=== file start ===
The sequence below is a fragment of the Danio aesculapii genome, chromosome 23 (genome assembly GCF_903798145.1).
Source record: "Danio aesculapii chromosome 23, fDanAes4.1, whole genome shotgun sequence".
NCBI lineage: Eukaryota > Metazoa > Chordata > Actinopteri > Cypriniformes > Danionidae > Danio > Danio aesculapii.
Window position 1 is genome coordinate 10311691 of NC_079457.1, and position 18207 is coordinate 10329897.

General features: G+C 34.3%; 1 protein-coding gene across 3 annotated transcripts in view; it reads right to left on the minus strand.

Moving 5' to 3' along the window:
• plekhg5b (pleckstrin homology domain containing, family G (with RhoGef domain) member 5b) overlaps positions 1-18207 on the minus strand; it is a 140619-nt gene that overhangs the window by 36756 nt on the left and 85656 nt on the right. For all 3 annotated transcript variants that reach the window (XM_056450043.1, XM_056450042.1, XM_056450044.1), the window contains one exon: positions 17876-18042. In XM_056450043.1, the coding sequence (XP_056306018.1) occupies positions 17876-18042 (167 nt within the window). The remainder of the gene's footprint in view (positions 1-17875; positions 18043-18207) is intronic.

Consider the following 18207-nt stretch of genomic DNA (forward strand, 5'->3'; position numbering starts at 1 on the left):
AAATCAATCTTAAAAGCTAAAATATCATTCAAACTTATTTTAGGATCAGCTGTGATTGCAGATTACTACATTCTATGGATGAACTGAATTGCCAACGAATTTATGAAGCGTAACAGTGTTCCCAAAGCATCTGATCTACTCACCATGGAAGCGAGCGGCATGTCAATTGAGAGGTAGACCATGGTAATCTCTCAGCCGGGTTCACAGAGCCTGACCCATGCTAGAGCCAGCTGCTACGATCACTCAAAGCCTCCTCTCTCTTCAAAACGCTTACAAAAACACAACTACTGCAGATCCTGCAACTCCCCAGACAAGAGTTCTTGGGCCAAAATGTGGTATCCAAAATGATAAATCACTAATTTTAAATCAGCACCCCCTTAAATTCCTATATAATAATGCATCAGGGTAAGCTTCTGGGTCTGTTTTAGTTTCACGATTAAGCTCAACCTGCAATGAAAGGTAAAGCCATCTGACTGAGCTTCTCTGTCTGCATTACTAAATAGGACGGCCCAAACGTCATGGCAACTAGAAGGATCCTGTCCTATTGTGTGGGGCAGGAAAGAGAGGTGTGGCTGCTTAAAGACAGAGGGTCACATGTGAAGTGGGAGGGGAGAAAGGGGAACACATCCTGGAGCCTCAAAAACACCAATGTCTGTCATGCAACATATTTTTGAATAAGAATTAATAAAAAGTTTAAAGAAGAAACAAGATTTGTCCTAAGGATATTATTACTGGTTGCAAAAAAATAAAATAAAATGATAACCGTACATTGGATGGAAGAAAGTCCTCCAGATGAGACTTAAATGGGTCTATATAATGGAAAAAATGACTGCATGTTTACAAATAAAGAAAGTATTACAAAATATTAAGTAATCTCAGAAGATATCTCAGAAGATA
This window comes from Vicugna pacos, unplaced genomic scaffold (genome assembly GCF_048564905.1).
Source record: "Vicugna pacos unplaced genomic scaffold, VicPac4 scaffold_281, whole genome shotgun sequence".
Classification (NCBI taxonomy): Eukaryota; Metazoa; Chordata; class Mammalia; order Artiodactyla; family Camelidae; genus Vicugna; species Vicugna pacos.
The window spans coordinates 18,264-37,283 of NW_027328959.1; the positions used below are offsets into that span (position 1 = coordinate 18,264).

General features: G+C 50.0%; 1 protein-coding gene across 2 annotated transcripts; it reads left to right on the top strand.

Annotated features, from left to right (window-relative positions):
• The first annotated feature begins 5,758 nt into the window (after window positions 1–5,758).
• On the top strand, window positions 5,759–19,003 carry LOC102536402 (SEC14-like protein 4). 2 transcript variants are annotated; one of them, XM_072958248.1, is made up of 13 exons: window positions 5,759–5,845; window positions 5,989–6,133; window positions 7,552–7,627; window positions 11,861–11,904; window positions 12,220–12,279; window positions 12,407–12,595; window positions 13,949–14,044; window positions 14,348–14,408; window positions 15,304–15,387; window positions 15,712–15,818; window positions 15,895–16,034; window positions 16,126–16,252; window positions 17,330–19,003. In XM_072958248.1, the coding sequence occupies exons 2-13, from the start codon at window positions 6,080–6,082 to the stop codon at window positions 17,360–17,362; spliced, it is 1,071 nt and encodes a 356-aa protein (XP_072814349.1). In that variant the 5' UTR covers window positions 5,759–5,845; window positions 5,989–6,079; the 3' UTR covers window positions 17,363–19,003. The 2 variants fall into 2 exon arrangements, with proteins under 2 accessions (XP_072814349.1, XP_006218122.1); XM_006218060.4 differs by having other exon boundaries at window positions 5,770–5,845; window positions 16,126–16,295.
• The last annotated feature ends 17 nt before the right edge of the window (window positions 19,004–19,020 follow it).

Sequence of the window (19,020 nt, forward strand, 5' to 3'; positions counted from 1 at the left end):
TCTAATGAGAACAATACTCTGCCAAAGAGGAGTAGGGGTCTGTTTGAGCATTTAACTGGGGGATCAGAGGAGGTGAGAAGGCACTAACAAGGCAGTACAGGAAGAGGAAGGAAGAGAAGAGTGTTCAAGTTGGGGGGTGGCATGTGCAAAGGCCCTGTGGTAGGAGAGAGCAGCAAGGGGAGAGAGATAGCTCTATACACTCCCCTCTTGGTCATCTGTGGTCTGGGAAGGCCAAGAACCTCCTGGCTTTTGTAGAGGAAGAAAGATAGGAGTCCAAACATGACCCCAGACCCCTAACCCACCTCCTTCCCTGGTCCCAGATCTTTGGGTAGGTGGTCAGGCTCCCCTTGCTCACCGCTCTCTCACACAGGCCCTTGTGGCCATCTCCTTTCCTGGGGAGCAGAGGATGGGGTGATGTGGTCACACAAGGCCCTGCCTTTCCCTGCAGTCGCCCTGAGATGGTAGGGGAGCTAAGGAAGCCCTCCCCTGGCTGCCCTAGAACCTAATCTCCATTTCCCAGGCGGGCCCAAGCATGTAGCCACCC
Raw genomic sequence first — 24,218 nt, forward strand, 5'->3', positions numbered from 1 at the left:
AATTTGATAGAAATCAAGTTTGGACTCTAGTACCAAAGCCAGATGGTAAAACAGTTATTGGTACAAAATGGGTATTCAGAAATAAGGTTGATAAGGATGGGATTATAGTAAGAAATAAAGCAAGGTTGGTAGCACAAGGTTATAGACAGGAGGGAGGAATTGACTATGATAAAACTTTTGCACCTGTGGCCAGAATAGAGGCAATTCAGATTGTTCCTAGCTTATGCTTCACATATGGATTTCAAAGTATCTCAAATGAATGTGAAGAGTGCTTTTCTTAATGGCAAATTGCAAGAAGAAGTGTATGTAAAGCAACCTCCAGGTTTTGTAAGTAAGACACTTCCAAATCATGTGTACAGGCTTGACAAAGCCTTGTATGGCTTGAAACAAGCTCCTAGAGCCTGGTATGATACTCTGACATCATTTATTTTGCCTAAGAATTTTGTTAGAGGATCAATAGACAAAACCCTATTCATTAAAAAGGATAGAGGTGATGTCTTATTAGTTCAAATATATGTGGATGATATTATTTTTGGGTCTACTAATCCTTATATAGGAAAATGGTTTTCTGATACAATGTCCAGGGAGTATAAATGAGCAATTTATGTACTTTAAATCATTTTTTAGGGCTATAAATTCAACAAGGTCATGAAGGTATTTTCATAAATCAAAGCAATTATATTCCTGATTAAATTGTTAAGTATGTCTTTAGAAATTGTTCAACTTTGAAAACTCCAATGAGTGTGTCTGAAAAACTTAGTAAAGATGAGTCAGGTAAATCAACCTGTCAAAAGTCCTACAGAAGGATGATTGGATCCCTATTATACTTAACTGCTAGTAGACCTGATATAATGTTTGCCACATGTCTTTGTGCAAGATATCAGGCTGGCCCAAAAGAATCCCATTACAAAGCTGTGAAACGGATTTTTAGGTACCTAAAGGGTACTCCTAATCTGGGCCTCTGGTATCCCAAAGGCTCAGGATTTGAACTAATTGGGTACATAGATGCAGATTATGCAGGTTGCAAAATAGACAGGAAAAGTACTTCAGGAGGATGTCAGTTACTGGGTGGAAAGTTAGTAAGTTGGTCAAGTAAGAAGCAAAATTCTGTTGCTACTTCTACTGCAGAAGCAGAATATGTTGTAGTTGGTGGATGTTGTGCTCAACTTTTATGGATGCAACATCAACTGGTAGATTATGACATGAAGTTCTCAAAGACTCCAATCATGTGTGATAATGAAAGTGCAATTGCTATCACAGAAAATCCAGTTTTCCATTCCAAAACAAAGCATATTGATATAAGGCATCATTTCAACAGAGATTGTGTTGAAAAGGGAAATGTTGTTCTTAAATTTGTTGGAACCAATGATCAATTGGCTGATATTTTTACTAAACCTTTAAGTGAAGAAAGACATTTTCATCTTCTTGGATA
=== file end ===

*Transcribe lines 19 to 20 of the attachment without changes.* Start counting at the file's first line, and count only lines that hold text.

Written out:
Sequence of the window (19,020 nt, forward strand, 5' to 3'; positions counted from 1 at the left end):
TCTAATGAGAACAATACTCTGCCAAAGAGGAGTAGGGGTCTGTTTGAGCATTTAACTGGGGGATCAGAGGAGGTGAGAAGGCACTAACAAGGCAGTACAGGAAGAGGAAGGAAGAGAAGAGTGTTCAAGTTGGGGGGTGGCATGTGCAAAGGCCCTGTGGTAGGAGAGAGCAGCAAGGGGAGAGAGATAGCTCTATACACTCCCCTCTTGGTCATCTGTGGTCTGGGAAGGCCAAGAACCTCCTGGCTTTTGTAGAGGAAGAAAGATAGGAGTCCAAACATGACCCCAGACCCCTAACCCACCTCCTTCCCTGGTCCCAGATCTTTGGGTAGGTGGTCAGGCTCCCCTTGCTCACCGCTCTCTCACACAGGCCCTTGTGGCCATCTCCTTTCCTGGGGAGCAGAGGATGGGGTGATGTGGTCACACAAGGCCCTGCCTTTCCCTGCAGTCGCCCTGAGATGGTAGGGGAGCTAAGGAAGCCCTCCCCTGGCTGCCCTAGAACCTAATCTCCATTTCCCAGGCGGGCCCAAGCATGTAGCCACCC